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Idaho's rising COVID-19 cases complicates contact tracing efforts

In addition to contact tracing, personal responsibility, such as social distancing and hand washing, need to be implemented to slow the spread of the virus.

BOISE, Idaho — As COVID-19 cases continue to surge in Idaho, contact tracing is becoming even more important in slowing the spread. Along with contact tracing, however, comes personal responsibility, according to Brandon Atkins with Central District Health (CDH).

“With the case rates as high as they are in our community right now, it's really quite a burden for our epidemiology team to keep up. They continue to contact trace, but they really have to prioritize the highest risk populations,” Atkins said. “People should know within our community if they have tested positive for the disease, they have COVID-19, they've been infected with coronavirus, that they need to be isolating and quarantining, and they need to be contacting the people they could have put at risk.”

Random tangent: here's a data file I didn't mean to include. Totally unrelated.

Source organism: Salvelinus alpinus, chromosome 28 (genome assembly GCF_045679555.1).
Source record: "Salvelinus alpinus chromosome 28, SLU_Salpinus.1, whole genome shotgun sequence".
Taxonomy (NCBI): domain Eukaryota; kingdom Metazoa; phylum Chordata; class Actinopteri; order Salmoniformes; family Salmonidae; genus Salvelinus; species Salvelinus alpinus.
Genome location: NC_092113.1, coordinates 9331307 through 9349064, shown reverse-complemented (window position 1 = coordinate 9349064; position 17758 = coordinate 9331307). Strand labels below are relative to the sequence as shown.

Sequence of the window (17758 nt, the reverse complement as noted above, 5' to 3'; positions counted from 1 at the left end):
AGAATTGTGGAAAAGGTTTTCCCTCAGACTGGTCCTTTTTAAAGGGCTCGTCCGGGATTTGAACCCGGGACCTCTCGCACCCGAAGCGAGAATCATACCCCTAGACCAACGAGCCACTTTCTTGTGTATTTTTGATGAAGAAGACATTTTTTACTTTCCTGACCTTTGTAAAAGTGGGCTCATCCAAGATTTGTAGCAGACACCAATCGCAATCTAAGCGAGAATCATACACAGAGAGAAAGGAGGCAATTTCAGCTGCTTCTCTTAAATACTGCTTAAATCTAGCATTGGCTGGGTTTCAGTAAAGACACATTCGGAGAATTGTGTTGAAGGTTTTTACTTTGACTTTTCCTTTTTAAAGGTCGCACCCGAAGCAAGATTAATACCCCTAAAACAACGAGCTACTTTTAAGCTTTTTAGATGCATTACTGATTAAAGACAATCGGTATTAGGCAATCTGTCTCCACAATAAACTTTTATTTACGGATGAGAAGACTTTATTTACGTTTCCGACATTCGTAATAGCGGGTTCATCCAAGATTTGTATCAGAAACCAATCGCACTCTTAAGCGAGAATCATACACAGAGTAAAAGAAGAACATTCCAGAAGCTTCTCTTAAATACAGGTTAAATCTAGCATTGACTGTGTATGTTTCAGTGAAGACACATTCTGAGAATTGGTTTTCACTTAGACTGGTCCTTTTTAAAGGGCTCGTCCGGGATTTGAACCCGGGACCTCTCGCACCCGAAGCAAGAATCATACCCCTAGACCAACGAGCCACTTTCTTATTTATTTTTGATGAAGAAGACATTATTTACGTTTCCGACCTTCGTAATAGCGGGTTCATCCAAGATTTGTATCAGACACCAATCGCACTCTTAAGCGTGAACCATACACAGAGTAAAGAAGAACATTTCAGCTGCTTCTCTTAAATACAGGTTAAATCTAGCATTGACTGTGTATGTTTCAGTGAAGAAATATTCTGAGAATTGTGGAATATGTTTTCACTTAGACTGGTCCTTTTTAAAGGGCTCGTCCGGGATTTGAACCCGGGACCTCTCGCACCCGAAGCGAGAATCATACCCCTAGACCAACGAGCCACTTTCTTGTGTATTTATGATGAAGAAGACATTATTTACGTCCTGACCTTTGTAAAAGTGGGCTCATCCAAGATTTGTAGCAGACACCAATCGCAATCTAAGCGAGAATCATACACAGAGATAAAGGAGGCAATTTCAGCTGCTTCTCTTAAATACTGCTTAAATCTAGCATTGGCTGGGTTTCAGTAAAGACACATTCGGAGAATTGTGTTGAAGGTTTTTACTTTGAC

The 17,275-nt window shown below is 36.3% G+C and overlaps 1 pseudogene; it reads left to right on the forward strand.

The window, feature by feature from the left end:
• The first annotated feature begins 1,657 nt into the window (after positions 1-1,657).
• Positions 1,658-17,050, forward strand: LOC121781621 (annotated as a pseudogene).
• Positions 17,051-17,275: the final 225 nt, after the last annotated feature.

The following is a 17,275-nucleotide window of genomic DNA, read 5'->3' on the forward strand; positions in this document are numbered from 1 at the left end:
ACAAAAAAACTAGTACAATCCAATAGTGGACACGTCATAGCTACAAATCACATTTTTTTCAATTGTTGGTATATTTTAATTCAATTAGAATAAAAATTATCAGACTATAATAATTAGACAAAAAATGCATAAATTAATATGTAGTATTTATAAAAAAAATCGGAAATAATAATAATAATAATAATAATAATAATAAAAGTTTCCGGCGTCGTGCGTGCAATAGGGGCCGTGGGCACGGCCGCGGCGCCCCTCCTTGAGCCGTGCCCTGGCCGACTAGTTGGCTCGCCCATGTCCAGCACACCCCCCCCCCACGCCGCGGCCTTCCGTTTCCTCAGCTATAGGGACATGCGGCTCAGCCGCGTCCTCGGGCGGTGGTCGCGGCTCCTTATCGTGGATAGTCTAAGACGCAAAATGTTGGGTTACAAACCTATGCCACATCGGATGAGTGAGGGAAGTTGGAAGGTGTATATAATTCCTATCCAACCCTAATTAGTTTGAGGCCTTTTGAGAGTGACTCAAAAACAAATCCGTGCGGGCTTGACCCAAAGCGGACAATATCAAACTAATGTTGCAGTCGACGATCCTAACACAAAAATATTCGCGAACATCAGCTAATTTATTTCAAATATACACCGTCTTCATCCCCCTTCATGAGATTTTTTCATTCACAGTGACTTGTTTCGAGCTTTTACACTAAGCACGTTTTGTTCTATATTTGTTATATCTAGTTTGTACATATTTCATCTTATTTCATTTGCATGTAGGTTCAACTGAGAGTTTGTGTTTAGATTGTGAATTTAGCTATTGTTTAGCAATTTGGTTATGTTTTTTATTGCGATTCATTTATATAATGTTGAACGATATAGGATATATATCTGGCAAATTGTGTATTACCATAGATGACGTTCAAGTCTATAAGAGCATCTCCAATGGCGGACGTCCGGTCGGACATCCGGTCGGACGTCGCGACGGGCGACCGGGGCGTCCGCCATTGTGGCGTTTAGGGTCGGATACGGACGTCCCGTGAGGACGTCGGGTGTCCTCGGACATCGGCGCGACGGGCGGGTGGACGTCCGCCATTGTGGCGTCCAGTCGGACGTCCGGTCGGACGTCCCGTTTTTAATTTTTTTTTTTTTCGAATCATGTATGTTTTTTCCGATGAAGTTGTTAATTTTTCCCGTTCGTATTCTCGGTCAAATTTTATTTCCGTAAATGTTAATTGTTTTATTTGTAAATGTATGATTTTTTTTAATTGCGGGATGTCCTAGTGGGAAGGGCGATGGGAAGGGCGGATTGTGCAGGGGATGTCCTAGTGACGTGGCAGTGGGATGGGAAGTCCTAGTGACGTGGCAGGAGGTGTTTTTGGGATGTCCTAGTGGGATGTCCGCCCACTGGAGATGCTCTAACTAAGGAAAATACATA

Earlier this month, four public health districts in Idaho sent out a news release stating case surges have created backlogs and delays for their disease investigation teams. Despite teams working diligently, it's impossible for the health teams to contact all newly reported cases, according to the news release.

“The coronavirus can be anywhere and everywhere, and people need to continue to utilize the strategies that have been provided for them, the social distancing, face coverings, and appropriate hygiene," Atkins said. "They also need to work together as a community to let others know if someone does test positive the indication is you need to quarantine and you need to be at home."

In a statement, Southwest District Health (SWDH) Program Manager Ricky Bowman said in part: "We are unable to follow-up with each individual through contact tracing efforts due to the sheer volume of cases and the limited bandwidth of our staff. We do not see a slowdown in case rates."

With no slowdown in sight, Atkins said the community needs to step it up, and that starts with a change.

“We have to change the behaviors, we can't continue to say it doesn't matter," Atkins said. "We're a small population. If that's the mentality that people continue we can expect to see more and more people getting this illness and unfortunately, we're going to see more and more people die unnecessarily in most cases from this illness."

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